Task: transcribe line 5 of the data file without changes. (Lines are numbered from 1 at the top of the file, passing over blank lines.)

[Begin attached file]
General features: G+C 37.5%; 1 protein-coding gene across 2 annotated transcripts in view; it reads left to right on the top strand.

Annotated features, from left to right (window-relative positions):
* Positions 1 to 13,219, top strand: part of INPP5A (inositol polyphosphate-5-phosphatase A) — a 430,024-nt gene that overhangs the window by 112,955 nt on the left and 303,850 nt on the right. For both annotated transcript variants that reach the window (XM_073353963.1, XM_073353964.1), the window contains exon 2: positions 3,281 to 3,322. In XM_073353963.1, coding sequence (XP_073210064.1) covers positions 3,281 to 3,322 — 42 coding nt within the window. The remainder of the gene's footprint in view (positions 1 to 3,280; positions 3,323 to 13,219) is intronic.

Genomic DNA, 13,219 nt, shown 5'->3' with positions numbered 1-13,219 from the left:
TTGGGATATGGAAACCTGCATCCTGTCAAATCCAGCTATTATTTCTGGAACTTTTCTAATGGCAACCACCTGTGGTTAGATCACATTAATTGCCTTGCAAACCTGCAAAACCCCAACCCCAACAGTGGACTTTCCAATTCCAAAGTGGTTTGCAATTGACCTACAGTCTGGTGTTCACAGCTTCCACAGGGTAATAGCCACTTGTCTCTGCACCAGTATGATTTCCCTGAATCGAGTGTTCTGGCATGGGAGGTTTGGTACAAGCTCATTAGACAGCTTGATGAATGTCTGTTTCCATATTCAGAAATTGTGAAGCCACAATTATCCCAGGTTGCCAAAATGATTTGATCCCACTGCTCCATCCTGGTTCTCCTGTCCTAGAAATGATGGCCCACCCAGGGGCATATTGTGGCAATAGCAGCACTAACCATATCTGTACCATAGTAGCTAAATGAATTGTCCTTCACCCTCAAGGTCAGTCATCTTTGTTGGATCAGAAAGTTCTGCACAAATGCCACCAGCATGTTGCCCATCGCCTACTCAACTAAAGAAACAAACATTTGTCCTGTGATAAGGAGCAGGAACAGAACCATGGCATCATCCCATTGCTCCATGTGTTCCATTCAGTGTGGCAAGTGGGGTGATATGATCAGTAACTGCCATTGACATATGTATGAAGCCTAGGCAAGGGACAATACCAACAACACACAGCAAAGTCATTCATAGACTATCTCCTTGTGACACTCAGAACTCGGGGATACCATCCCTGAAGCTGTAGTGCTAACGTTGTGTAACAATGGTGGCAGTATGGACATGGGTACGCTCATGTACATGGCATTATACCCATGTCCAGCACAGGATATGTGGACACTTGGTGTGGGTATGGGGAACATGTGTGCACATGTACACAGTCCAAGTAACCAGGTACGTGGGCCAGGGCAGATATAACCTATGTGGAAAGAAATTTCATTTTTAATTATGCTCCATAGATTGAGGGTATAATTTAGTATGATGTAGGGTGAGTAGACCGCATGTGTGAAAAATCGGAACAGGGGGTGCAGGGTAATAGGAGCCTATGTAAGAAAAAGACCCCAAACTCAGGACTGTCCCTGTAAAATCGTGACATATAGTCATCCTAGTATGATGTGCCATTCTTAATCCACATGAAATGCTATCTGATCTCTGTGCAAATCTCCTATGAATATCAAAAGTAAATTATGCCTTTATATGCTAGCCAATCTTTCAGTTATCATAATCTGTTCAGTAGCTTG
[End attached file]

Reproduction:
TTGGGATATGGAAACCTGCATCCTGTCAAATCCAGCTATTATTTCTGGAACTTTTCTAATGGCAACCACCTGTGGTTAGATCACATTAATTGCCTTGCAAACCTGCAAAACCCCAACCCCAACAGTGGACTTTCCAATTCCAAAGTGGTTTGCAATTGACCTACAGTCTGGTGTTCACAGCTTCCACAGGGTAATAGCCACTTGTCTCTGCACCAGTATGATTTCCCTGAATCGAGTGTTCTGGCATGGGAGGTTTGGTACAAGCTCATTAGACAGCTTGATGAATGTCTGTTTCCATATTCAGAAATTGTGAAGCCACAATTATCCCAGGTTGCCAAAATGATTTGATCCCACTGCTCCATCCTGGTTCTCCTGTCCTAGAAATGATGGCCCACCCAGGGGCATATTGTGGCAATAGCAGCACTAACCATATCTGTACCATAGTAGCTAAATGAATTGTCCTTCACCCTCAAGGTCAGTCATCTTTGTTGGATCAGAAAGTTCTGCACAAATGCCACCAGCATGTTGCCCATCGCCTACTCAACTAAAGAAACAAACATTTGTCCTGTGATAAGGAGCAGGAACAGAACCATGGCATCATCCCATTGCTCCATGTGTTCCATTCAGTGTGGCAAGTGGGGTGATATGATCAGTAACTGCCATTGACATATGTATGAAGCCTAGGCAAGGGACAATACCAACAACACACAGCAAAGTCATTCATAGACTATCTCCTTGTGACACTCAGAACTCGGGGATACCATCCCTGAAGCTGTAGTGCTAACGTTGTGTAACAATGGTGGCAGTATGGACATGGGTACGCTCATGTACATGGCATTATACCCATGTCCAGCACAGGATATGTGGACACTTGGTGTGGGTATGGGGAACATGTGTGCACATGTACACAGTCCAAGTAACCAGGTACGTGGGCCAGGGCAGATATAACCTATGTGGAAAGAAATTTCATTTTTAATTATGCTCCATAGATTGAGGGTATAATTTAGTATGATGTAGGGTGAGTAGACCGCATGTGTGAAAAATCGGAACAGGGGGTGCAGGGTAATAGGAGCCTATGTAAGAAAAAGACCCCAAACTCAGGACTGTCCCTGTAAAATCGTGACATATAGTCATCCTAGTATGATGTGCCATTCTTAATCCACATGAAATGCTATCTGATCTCTGTGCAAATCTCCTATGAATATCAAAAGTAAATTATGCCTTTATATGCTAGCCAATCTTTCAGTTATCATAATCTGTTCAGTAGCTTG